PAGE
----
# TransformConverter

## Transform calculus.

References

 Module Core Header /Engine/Source/Runtime/Core/Public/Math/TransformCalculus.h Include #include "Math/TransformCalculus.h"

Syntax

template<class TransformType>
struct TransformConverter

Remarks

Transform calculus.

A Transform represents a frame of reference in a local (often orthonormal) coordinate system. Essentially a transform represents conversion from a local space A to another local space B. Thus, it's commonly written as T[AB]. Keeping this notation of spaces explicit allows transformation calculus to be very simple and easily checked using something akin to dimensional analysis:

T[AB] * T[BC] => T[AC] (aka, [Concatenate(T[AB], T[BC])](API\Plugins\SoundCueTemplates\ESoundContainerType) T[AB]^-1 => T[BA] (aka, [Inverse(T[AB])](API\Runtime\Engine\Engine\EAttenuationDistanceModel)

Concatenate is illegal if the LHS output space is not equivalent to the RHS input space:

T[AB] * T[BC] < OK T[BA] * T[BC] < illegal; output space is A, input space is B.

So, if you have a spatial hierarchy like so: A

/     \
/
H

You can easily construct the math to move from, say, Space D to Space H using notation purely in terms of the forward transforms that define the hierarchy:

T[DH] = T[DB] * T[BA] * T[CA]-1 * T[GC]-1 * T[HG]^-1

From a code standpoint, this gives us a well-defined set of methods that can be called on anything that can be interpreted as a transform and let it work uniformly. Matrices, Quats, Vectors, Scalars, and other custom classes that are unambiguously defined as transformational spaces can be concatenated together with a well-defined meaning. Fundamental Operations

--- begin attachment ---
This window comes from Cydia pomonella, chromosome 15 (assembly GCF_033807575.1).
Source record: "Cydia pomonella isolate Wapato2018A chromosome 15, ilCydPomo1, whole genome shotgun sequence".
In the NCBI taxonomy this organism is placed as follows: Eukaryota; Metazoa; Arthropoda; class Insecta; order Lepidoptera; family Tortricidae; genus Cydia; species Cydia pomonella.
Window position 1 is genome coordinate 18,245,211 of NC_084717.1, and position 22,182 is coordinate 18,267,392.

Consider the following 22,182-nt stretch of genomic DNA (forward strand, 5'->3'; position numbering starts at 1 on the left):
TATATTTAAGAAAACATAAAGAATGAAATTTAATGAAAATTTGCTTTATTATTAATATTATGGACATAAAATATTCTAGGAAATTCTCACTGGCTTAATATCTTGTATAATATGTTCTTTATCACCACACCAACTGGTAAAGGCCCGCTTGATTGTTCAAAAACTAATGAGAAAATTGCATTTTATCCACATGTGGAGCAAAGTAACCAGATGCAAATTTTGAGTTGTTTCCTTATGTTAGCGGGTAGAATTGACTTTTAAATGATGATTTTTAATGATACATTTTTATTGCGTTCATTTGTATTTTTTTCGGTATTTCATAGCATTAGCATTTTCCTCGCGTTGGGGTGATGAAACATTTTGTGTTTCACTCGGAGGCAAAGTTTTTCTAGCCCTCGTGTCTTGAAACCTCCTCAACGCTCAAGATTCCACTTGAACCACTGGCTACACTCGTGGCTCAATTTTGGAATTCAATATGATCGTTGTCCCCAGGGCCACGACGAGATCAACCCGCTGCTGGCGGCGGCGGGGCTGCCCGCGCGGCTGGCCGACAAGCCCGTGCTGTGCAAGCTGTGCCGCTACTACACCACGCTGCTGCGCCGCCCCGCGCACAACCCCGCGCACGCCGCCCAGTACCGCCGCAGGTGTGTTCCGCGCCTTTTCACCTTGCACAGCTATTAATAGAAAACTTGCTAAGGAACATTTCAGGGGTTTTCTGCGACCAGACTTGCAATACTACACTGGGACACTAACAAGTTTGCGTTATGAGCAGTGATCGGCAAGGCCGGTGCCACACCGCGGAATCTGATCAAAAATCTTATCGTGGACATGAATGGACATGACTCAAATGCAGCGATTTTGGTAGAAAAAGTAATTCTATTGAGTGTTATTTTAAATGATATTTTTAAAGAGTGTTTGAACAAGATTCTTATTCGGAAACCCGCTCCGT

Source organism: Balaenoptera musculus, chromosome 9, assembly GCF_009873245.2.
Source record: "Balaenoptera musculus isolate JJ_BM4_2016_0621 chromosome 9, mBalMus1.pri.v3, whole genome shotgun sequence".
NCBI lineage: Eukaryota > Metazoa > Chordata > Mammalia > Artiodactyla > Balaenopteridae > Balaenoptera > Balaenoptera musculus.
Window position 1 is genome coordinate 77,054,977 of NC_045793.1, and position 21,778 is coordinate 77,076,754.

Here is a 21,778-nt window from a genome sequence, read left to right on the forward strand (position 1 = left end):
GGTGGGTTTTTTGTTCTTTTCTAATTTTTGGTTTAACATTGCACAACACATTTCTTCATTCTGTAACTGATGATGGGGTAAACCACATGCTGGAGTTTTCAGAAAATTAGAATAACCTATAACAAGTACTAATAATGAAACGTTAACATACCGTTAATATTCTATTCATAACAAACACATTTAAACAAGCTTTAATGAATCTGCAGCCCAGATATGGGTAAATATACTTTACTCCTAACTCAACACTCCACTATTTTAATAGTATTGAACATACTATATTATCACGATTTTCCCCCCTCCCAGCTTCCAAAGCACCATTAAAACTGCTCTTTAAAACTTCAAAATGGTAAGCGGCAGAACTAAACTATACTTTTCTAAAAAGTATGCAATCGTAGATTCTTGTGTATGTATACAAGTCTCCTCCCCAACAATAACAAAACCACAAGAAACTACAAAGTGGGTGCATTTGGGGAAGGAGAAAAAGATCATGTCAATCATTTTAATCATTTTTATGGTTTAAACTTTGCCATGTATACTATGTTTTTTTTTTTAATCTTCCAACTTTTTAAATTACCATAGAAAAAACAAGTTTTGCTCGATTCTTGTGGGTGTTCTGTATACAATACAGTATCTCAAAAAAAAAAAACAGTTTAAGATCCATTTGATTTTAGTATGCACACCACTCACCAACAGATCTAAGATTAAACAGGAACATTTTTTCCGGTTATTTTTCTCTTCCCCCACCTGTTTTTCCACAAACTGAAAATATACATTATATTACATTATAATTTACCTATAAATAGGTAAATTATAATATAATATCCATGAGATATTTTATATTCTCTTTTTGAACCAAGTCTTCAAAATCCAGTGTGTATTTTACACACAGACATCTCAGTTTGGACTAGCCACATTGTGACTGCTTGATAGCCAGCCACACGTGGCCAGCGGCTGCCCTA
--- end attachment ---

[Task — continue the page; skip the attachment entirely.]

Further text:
The fundamental components of the Transform library are a collection of non-member functions (and their overloads):

• TransformPoint(Transform, Point)

• TransformVector(Transform, Vector)

• TransformCast<Result, Transform>

These operations are NOT member functions to support existing classes in UE4 without modification, and to more easily support extending the supported types with other existing classes.

Concatenate

Generalized transform concatenation. It exists to ensure that any two classes that can be thought of as transformational spaces (listed above, along with any user-defined classes), can be combined uniformly with well defined semantics. For example, given A * B in UE4 means two different things if A and B are matrices or quaternions. Concatenate abstracts this notion into an explicit syntax for combining transforms instead of focusing on the mathematical notation.

The result of a concatenate operation depends on the types concatenated, but are guaranteed to be another type that supports the fundamental operations. For instance, concatenating two translations results in another translation, but concatenating a rotation followed by a translation might result in a FMatrix, or potentially another class that efficiently contains this transformation (like maybe a class that holds a scalar+quat+vector).

Generally you should not have to worry about the return type. Just Concatenate and then use another fundamental operation to transform a position and/or vector through that space. When you need to store the result you can either use auto, assume the type, or use TransformCast (covered below) to ensure the type.

In certain rare cases, the result of Concatenate may be ambiguous (FRotator or FQuat?). In such cases, there is a Concatenate template overload that allows you to explicitly specify the ResultType. This should rarely be necessary.

Inverse

Generalized transform inversion. Takes a transform from space A to space B and returns a transform that goes from space B to space A. The output type is guaranteed to be the same.

Transform[Point|Vector]

The primary reason to construct a transform from space A to B is to transform things from space A to space B. TransformPoint does this for points in space, and TransformVector does this for vectors (extents or normals) in space.

There are 2D variants for efficiency. All functions assume a non-projective transform (ie, they don't perform a homogeneous divide). The output type is guaranteed to be the same as the input.

TransformCast<Result, Transform>